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Occupy Movement

Discussion in 'Politics' started by Cutter, Nov 9, 2011.

  1. Cutter Nicholas Shehadie (39)

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    It strikes me that the police are being rather heavy handed in responding to what seems a relatively harmless protest, both in Sydney and elsewhere. There is footage somewhere of an Iraq veteran being felled by a tear gas (I think) canister somewhere in the US. I've not seen evidence these protests have been anything other than peaceful. Why the extreme response?

    I'm not sure the Occupy movement necessarily has a clear position, but they certainly have the right to protest and the police response seems to be designed to discourage protesters from returning rather than ensuring there is no public nuisance.

    To my mind, that is starting to move towards policing I'm not comfortable with. I'm not there so can't verify other than via what I've read. Any thoughts?
  2. Scarfman Knitter of the Scarf

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    The police reaction is part of a global movement towards what is being called the "state of exception." That is, that governments can step outside of normal law and order (and in America's case, international law and order) whenever the case justifies it.

    Domestically, that means that of course you have the democratic right to protest, EXCEPT when we decide you can't. For example, like when there is actually something to protest about, such as a foreign leader visiting. Then we lock up the city. As one of the Sydney occupiers said this week: there's no such thing as an illegal protest. Well, that's less and less true.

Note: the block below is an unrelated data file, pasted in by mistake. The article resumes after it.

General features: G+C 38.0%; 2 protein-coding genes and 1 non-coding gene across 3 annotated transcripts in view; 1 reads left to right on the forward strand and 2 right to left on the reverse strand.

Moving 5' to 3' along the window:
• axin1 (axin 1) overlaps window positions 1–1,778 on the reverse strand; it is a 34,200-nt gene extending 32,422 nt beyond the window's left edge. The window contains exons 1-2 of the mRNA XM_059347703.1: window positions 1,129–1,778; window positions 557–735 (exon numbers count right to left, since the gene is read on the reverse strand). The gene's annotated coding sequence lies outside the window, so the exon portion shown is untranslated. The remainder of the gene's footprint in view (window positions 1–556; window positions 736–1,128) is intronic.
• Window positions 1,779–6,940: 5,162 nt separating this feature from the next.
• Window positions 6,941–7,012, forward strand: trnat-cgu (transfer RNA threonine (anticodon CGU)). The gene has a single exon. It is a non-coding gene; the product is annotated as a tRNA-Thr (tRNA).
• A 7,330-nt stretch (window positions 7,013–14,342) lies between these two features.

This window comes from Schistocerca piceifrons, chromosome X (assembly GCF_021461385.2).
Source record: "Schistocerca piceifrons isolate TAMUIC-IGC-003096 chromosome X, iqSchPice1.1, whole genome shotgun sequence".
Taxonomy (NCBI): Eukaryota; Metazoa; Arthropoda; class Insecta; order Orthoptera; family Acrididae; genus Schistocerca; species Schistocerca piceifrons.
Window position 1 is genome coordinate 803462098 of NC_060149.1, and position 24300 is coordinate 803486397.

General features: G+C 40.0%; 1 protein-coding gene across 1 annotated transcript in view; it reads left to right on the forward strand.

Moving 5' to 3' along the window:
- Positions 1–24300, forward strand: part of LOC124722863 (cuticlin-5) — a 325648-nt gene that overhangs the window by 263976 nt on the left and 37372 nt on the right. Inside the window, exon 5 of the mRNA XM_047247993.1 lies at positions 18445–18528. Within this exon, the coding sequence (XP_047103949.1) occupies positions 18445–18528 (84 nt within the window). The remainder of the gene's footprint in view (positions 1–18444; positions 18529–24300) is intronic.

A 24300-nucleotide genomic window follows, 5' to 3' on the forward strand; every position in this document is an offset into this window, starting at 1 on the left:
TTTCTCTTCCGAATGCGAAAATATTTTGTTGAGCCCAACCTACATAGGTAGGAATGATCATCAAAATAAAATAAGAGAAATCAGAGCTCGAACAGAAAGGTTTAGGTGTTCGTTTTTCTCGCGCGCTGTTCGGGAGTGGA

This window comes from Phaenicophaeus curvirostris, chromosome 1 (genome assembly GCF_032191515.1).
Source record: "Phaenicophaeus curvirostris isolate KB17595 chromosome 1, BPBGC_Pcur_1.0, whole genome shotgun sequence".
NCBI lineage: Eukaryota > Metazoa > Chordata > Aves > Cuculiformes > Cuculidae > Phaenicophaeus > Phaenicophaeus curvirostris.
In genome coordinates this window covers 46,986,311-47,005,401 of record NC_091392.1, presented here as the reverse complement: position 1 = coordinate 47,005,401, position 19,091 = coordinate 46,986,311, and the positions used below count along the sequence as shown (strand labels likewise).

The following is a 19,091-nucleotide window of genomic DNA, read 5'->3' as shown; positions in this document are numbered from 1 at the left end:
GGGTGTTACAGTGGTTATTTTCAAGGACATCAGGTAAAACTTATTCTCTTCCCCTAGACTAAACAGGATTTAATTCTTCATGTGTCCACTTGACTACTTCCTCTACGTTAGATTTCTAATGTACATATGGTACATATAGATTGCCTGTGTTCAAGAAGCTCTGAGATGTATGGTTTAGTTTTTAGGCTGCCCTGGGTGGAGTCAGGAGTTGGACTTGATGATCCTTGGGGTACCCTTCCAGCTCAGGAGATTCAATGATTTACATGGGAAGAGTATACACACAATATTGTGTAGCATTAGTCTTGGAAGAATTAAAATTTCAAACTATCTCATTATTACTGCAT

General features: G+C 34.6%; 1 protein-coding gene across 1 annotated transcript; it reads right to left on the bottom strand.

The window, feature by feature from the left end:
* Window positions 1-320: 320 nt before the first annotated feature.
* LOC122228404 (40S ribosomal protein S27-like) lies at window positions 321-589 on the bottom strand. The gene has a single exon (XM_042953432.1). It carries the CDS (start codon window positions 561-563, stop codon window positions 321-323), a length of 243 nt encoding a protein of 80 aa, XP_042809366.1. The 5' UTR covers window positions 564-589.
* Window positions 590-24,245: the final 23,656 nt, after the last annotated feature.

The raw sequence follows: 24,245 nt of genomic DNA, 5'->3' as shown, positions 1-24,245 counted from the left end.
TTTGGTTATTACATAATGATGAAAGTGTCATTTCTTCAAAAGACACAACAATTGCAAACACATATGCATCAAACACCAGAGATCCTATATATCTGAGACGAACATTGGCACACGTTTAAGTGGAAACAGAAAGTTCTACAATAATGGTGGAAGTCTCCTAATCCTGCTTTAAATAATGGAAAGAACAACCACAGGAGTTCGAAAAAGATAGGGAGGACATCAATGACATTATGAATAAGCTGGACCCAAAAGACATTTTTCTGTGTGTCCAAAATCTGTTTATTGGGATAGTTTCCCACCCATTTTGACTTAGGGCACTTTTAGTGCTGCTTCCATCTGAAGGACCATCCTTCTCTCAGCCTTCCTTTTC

3. Schadenfreude John Solomon (38)

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    Wall street donated $4.8m to the NYPD and the next day heads got cracked.

    The trail of logic isn't hard to follow.
    Bullrush likes this.
  4. Cutter Nicholas Shehadie (39)

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    Is anyone concerned at this trend? It's hardly democratic (in the true sense of the word).
  5. waratahjesus Greg Davis (50)

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    My understanding was the protesters are legally allowed to hold a protest but not occupy public space, both in Melbourne and Sydney the leaders have been served with eviction papers and given 48-72 hours to leave. I'm happy for th police to step in if that's not handled by the protesters, I've had towalk past the Sydney guys a few times over the last fortnight and it's just rabble to me, thereisno clear message and it's losing any impact because of it. They would be better off packing up going home and having a good think about it if they actually want to create a buzz about whatever there trying to sell.
    Ignoto and Scotty like this.
  6. Swat Chilla Wilson (44)

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    I think that if the protesters actually targeted their demonstrations at actual examples of corporate greed rather than a blanket approach they would be far more effective. Taking such a open stance against corporate greed but not against specific companies just makes it seem like hippy b*llshit rather than actually doing anything constructive. Plus the fact that their occupation of CBD area's in major cities has done more harm to smaller businesses in the area than to multinationals makes this whole thing seems ridiculous and misguided.